Belle of the Ball Playtest Notes

After a couple weeks of playtests, this is the most recent draft of Belle of the Ball card game. Above, you see some images that show how the game works in play. See the rules below. It's not quite ready for public beta, but this gives you a sense of how much the game has evolved since the last post.

Each card represents either a guest at a party or the Belles hosting the party.

Guests are members of one of six noble families. Each guest may be flirting, snubbing, or neither; and eating, drinking, dancing, or neither. Each guest may also attract or repel other guests who are doing one of those activities. Each guest is worth a certain number of popularity points. Lastly, a few guests have special powers that trigger when they're invited, others have powers that trigger at the end of a round.

The Belles host lavish parties for their own amusement. Each Belle changes the popularity of cliques they join, so an unpopular group of guests may suddenly be much more posh when the right Belle joins them. See each Belle for the effects she has when invited and at the end of the round.

To gather the most popular clique at the party.

1. Shuffle all the cards into a face-down draw deck.
2. Deal 5 cards to each player (from 2-5 players).
3. Draw five cards and line them up in a row beside the draw deck. These are the mingling guests at the party.
4. Choose a player to go first.

1. Invite a guest or Belle to the party.

To invite a guest, take the card from your hand and lay the card face-up in front of you. Over time, you'll have a row of guests called your clique.

To invite a Belle, lay the card beside your clique. You may only have one Belle in play at a time. If you play a new BELLE, place the old one in the discard pile.

1a. Optional: Resolve any invitation powers: Some guests have a special effect on the game as soon as they're invited. See the guest for details.

1b. Optional: Coupling:When you invite a guest, you may place it face-up on top of another guest to make both guests a couple. Couples behave as a single unit, with the attributes of the top card. Any guests not part of a couple are called single.

1c. Optional: Bringing a Gift: In addition to inviting a guest, you can place another card from your hand face-down on a couple in your clique. This represents a gift that the couple is bringing to the party. You may only place one gift in a turn. A couple may carry up to two gifts.

2. Attract or Repel: When you invite a guest or belle, they will attract or repel other guests based on specific attributes.

When your guest attracts, choose a single guest card that is outside of your clique and has one of the noted symbols. This may be in another player's clique or among the mingling guests. Bring that card into your clique. Guests cannot attract couples. If no matching guests are available to attract, then ignore this power and continue with your turn as normal.

When your guest repels, choose a single guest that is in your clique and has one of the noted symbols. Place that card in another player's clique or place it in the discard pile. Guests cannot repel couples. If no matching guests are available to repel, then ignore this power and continue with your turn as normal.

Belles will attract couples from another player's clique, based on criteria listed on the Belle's card.

Note: Only a newly invited guest or Belle will attract other guests in this way. The attraction or repulsion does not persist after this turn.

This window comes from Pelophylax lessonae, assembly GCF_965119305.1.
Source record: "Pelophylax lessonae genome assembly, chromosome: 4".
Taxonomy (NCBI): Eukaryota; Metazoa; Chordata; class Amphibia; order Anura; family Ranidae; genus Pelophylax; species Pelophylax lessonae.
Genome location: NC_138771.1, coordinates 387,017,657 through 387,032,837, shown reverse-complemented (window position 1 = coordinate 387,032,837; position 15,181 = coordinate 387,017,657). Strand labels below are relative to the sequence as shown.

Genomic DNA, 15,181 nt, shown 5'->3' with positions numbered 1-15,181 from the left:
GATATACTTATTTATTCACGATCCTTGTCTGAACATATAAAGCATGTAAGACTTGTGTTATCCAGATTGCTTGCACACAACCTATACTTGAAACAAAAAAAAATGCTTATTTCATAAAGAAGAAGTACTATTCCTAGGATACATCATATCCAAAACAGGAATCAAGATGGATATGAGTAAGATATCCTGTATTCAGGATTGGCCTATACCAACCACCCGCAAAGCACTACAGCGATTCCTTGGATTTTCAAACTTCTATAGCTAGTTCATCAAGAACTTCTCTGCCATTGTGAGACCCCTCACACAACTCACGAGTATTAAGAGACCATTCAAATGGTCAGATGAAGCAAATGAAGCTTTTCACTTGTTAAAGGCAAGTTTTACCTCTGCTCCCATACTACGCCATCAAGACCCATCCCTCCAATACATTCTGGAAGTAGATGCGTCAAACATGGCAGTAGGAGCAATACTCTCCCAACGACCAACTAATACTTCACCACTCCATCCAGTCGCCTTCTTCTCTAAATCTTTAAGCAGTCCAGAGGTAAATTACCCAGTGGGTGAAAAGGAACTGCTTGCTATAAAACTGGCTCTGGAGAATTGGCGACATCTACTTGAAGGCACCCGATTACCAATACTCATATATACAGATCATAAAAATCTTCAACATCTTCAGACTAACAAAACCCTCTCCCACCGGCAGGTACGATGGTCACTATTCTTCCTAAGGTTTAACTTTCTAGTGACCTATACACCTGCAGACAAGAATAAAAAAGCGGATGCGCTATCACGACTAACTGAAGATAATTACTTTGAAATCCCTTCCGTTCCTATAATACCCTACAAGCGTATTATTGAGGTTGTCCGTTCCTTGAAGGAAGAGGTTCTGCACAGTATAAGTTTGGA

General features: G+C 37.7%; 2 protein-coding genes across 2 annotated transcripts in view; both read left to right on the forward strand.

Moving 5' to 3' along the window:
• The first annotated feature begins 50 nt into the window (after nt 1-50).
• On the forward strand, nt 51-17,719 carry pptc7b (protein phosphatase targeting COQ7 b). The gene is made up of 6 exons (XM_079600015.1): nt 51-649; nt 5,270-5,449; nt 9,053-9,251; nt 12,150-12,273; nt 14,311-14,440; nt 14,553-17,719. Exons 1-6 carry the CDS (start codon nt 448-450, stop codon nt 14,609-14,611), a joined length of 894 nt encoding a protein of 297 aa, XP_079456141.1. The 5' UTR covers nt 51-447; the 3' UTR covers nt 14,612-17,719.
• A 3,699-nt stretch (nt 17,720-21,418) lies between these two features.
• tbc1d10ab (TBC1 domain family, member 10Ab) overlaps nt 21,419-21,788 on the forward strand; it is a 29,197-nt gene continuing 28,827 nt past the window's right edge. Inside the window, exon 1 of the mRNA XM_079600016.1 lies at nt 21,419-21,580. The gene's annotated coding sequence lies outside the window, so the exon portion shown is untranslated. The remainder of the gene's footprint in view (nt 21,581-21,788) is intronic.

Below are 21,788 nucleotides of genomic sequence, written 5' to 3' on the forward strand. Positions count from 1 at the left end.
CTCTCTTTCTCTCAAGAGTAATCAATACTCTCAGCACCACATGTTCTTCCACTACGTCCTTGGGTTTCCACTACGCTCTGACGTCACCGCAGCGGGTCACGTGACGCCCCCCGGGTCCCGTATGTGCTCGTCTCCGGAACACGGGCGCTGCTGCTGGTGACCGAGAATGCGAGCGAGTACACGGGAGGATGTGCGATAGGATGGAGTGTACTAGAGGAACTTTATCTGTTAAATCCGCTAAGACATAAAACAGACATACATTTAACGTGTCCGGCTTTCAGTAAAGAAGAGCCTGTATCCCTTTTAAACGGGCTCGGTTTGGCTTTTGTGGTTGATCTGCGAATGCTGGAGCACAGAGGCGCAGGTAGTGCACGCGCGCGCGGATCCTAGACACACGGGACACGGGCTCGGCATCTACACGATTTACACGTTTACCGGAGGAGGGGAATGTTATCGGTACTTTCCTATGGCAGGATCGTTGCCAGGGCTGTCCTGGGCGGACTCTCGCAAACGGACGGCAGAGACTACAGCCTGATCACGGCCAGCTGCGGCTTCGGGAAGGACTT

2a. Replacement Guest: If you take a guest from another player's clique, they may immediately replace that guest with a card from their hand. If you happen to take a couple, then they may replace that couple with two cards from their hand, placed as a couple. They may draw back up to their full hand of five cards.

3. Refill your hand. Draw back up to your full hand of five cards. If the draw deck runs out of cards during this step, the round and game are over.

4. Minglers drift out of the party. If there are five guests, discard the guest farthest from the draw deck. Move the minglers one space farther, to make room for a newly drawn guest from the deck. If there are fewer than five guests, draw enough guests from the deck to bring it back up to five. If the draw deck runs out of cards during this step, the round and game are over.

1. The round ends when there are too many couples or when the deck runs out. If there are two players, the round ends when there are five or more couples in play. For three players, the round ends when there are six or more couples in play. For four players, seven or more couples. For five players, eight or more couples.

Scoring Cheat Sheet
2. Add up the scores for your clique. First, add up the face value of each single guest in your clique. For couples, add the face value of the top card. Add one point for any gifts. Lastly, take note of any bonuses from guest or Belle powers and add those points, too. Add this total to the score from any previous rounds.

3. Discard all hands, cliques and minglers in play. Do NOT shuffle the discard deck back into the draw deck.

4. Refresh the party. Deal five new cards to each player. Draw and place five new mingling guests beside the draw deck. If the draw deck runs out of cards at any point during this step, the game is over.

The game ends when the draw deck runs out of cards. The player with the highest score total across all rounds wins.

If you're curious, here are the cards used in the current draft.


  1. Who are people using to produce the final decks (manufacturing-wise)? I've seen a lot of different people doing this but I don't know who are the best in quality and reliability, really.

  2. Still researching that myself. I've seen a lot of different recommendations. I really want to keep it domestic. I'll keep everyone in the loop with production decisions.


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